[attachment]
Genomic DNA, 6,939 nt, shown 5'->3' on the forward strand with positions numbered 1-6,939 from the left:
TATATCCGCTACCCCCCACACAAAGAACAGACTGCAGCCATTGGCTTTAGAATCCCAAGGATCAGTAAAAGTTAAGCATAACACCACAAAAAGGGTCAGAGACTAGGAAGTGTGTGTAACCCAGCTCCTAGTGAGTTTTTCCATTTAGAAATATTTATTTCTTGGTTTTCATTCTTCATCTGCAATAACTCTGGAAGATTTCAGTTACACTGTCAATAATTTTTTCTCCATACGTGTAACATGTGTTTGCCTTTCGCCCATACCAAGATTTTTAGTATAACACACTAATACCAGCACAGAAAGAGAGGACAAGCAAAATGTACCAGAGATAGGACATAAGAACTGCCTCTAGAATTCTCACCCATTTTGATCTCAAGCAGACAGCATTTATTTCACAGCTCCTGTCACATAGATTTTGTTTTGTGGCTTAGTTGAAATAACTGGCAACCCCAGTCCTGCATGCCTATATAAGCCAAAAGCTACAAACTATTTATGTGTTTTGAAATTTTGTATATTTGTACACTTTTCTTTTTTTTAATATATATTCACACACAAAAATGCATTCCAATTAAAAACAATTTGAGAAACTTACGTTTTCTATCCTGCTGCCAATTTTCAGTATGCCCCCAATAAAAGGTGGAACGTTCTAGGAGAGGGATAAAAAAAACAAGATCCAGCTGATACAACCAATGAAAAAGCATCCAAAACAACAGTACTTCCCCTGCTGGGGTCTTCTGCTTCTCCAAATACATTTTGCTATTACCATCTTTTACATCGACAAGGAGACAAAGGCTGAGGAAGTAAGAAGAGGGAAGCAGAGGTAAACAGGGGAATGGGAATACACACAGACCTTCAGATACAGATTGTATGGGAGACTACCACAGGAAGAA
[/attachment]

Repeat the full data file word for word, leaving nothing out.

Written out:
Genomic DNA, 6,939 nt, shown 5'->3' on the forward strand with positions numbered 1-6,939 from the left:
TATATCCGCTACCCCCCACACAAAGAACAGACTGCAGCCATTGGCTTTAGAATCCCAAGGATCAGTAAAAGTTAAGCATAACACCACAAAAAGGGTCAGAGACTAGGAAGTGTGTGTAACCCAGCTCCTAGTGAGTTTTTCCATTTAGAAATATTTATTTCTTGGTTTTCATTCTTCATCTGCAATAACTCTGGAAGATTTCAGTTACACTGTCAATAATTTTTTCTCCATACGTGTAACATGTGTTTGCCTTTCGCCCATACCAAGATTTTTAGTATAACACACTAATACCAGCACAGAAAGAGAGGACAAGCAAAATGTACCAGAGATAGGACATAAGAACTGCCTCTAGAATTCTCACCCATTTTGATCTCAAGCAGACAGCATTTATTTCACAGCTCCTGTCACATAGATTTTGTTTTGTGGCTTAGTTGAAATAACTGGCAACCCCAGTCCTGCATGCCTATATAAGCCAAAAGCTACAAACTATTTATGTGTTTTGAAATTTTGTATATTTGTACACTTTTCTTTTTTTTAATATATATTCACACACAAAAATGCATTCCAATTAAAAACAATTTGAGAAACTTACGTTTTCTATCCTGCTGCCAATTTTCAGTATGCCCCCAATAAAAGGTGGAACGTTCTAGGAGAGGGATAAAAAAAACAAGATCCAGCTGATACAACCAATGAAAAAGCATCCAAAACAACAGTACTTCCCCTGCTGGGGTCTTCTGCTTCTCCAAATACATTTTGCTATTACCATCTTTTACATCGACAAGGAGACAAAGGCTGAGGAAGTAAGAAGAGGGAAGCAGAGGTAAACAGGGGAATGGGAATACACACAGACCTTCAGATACAGATTGTATGGGAGACTACCACAGGAAGAA